Although we have hunted and eaten wild meat for hundreds of thousands of years, zoonotic disease outbreaks depend on a few factors including the nature of the pathogen and the scale of the trade. The problem specially arises when large-scale demand results in wildlife being transported to different corners of the globe. In fact, in the current globalised world, such diseases can potentially have a larger global footprint, making them a more severe threat than they would have been in the past. Moreover, when the pathogen is some kind of virus, it can show greater rates of mutation, and thus become more virulent in humans. This is of course a matter of chance, but the greater the demand, the more likely that such spillovers may result in the “wrong” kind of pathogen finding its way to humans. Moreover, the more species / individuals are together in stressed conditions, the more shedding can occur, giving rise to new viruses with new host spectrums.

“People in many places in India are unaware of the concept of zoonotic diseases. Moreover, the problem of zoonotic disease spread amplifies when it comes to a tropical country like India. With conducive weather conditions for a pathogen to thrive and multiply at a fast rate and rampant illegal wildlife meat market across the country, India’s vulnerability to zoonotic diseases is immense,” says Shreya Sethi, a research scholar from Mumbai, pursuing PhD in Wildlife Economics.

 

Monitor lizards being hunted for consumption (Picture for representation purpose only) ©WCS-India Archives

Wildmeat still finds its way into many Indian homes, be it porcupine, monitor lizards, snakes, turtles, bats and rodents, albeit covertly. A severe lack of awareness of the repercussions of consuming wild meat, along with low enforcement action against wildlife crime are a cause for concern. Not only do these deplete our biodiversity, but even more worrying is the potential that they hold in spreading infectious disease, which may become a global epidemic.

“The illegal wildlife meat markets in India, whether real or virtual, are rampant. While at a policy level, people believe it is the charismatic species that are in danger, the grassroot level has a different picture to present. A lot of prey species are getting hunted regularly. Moreover, there is no research being done on such markets. The modus operandi of illegal meat markets in central India is different from north east. There is usually a person or a village that makes the hunt and the buyers are already fixed. It is mostly a surrounding village or a certain hotel in the area. Once the hunt is done, a few calls are made and the sale happens,” explains Shreya.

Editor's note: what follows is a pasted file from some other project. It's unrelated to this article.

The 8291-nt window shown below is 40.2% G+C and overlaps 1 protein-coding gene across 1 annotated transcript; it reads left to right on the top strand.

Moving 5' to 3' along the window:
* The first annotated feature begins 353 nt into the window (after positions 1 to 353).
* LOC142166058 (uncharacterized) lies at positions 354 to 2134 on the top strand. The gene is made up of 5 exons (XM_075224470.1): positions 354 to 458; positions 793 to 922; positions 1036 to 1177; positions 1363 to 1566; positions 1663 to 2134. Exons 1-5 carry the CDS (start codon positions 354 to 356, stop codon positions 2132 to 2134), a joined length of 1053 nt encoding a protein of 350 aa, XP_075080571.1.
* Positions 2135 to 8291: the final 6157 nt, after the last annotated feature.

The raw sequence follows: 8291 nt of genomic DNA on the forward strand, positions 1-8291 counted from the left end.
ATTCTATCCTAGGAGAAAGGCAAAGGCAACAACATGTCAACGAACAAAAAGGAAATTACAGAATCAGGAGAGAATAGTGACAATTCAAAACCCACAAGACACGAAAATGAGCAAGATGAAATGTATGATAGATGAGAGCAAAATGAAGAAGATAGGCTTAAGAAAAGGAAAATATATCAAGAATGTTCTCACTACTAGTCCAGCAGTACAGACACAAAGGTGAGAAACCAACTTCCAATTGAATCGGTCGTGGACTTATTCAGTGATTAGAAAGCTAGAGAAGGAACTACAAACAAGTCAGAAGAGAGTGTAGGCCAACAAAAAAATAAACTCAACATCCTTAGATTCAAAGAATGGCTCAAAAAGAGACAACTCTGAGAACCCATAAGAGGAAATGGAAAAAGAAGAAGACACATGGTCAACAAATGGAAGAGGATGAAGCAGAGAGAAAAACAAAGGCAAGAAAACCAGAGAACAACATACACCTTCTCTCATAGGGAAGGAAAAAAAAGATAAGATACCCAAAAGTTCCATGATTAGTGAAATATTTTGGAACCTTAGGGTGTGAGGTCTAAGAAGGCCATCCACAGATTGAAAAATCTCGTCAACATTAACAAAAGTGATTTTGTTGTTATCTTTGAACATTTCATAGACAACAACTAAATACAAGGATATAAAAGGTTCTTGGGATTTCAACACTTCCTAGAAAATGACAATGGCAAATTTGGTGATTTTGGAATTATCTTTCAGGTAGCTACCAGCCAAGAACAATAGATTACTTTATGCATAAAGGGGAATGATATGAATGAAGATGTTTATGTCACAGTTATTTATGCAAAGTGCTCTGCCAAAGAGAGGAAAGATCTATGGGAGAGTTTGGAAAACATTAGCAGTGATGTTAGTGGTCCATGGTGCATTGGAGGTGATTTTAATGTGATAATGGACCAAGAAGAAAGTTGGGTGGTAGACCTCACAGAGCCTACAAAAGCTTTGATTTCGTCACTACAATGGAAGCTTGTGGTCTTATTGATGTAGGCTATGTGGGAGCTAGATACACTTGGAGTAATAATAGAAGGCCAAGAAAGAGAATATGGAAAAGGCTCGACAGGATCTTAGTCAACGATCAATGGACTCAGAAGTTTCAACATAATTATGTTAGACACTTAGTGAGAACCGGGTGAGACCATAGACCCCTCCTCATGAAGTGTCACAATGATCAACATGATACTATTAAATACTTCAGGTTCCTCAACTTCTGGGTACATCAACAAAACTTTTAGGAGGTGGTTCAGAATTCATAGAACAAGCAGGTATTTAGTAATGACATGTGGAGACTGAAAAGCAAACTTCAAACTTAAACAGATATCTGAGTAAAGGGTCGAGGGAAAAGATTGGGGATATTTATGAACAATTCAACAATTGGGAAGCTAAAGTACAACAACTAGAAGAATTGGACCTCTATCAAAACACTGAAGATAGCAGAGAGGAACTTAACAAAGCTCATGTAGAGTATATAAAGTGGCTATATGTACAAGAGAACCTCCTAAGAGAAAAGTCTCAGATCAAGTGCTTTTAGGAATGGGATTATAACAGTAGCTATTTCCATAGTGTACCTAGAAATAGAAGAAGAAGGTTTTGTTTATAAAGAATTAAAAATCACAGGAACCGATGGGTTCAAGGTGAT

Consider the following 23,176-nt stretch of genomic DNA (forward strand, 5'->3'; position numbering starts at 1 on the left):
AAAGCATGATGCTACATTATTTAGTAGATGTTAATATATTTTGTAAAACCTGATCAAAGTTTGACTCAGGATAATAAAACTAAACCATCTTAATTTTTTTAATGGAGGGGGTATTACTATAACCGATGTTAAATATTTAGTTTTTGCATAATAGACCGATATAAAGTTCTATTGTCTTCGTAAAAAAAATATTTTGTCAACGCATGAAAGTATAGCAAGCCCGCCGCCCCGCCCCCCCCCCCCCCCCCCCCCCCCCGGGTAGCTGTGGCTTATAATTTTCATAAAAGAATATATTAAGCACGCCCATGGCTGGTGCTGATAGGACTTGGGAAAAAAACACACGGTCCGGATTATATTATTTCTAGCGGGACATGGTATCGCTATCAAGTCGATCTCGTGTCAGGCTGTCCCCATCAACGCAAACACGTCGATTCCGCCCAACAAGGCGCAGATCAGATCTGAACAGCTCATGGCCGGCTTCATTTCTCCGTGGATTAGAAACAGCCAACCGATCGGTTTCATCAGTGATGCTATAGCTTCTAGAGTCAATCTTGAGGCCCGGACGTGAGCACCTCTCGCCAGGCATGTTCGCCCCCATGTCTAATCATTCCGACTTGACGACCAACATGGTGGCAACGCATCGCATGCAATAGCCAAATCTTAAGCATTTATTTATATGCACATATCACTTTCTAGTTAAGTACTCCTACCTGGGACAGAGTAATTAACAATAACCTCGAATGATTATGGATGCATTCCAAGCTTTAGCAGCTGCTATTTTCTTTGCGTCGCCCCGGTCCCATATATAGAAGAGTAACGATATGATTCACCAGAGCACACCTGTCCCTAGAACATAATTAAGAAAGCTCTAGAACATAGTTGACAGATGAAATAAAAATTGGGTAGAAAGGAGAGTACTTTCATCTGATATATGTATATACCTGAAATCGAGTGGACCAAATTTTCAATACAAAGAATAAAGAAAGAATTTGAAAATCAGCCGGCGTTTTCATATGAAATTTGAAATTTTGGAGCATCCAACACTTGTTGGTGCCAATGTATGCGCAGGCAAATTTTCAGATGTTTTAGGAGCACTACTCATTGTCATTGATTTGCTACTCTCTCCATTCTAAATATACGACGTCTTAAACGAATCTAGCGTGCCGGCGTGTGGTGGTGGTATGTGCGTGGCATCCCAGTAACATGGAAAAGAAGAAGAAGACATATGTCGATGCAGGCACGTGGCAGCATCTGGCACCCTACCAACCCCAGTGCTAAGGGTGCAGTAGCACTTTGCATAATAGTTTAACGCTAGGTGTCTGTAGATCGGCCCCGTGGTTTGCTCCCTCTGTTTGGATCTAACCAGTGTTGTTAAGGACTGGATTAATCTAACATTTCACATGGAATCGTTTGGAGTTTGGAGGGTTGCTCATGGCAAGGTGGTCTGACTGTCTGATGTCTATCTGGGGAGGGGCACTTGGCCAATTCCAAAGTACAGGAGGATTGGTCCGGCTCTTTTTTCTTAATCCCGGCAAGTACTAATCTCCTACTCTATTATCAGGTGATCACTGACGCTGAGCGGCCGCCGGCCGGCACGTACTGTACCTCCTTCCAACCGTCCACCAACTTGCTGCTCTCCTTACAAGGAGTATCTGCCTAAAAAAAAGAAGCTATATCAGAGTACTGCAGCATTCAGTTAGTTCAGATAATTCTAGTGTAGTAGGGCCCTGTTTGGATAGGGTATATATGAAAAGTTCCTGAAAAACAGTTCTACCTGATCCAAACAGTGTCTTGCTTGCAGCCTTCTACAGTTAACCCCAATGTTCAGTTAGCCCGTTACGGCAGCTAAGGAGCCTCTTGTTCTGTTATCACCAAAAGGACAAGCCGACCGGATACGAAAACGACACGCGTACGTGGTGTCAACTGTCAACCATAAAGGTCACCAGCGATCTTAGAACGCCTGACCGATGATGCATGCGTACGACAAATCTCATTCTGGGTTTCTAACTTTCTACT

Superstition, tradition, a cheap source of protein,  and lack of implementation of the law are some of the reasons behind such markets flourishing. There is an urgent need to address these issues in order to prevent the outbreak of lethal diseases.

 “There is no laboratory or research institute with the facility or infrastructure in the region that can contain any future emerging disease outbreak. While public health monitoring in the country has achieved remarkable heights in the prevention of disease and improvement of health care, there is still hardly any data on the systematic study and monitoring of human and wildlife disease transmission interfaces in the country despite experiencing multiple episodes of an emerging disease outbreak. It is high time India cracks the whip on such illegal wildlife meat markets,” adds Pilot.

While challenges of disease outbreaks from wildlife are most definitely a concern world over, this is especially so in a populous country like India. The Novel Coronavirus has arrived as a timely warning of the impact of the illicit trade in wildlife. China has taken the first step in implementing a temporary ban on wildlife trade in the country. India must implement its laws more seriously if only to put its populace out of risk.

Written by Garima Prasher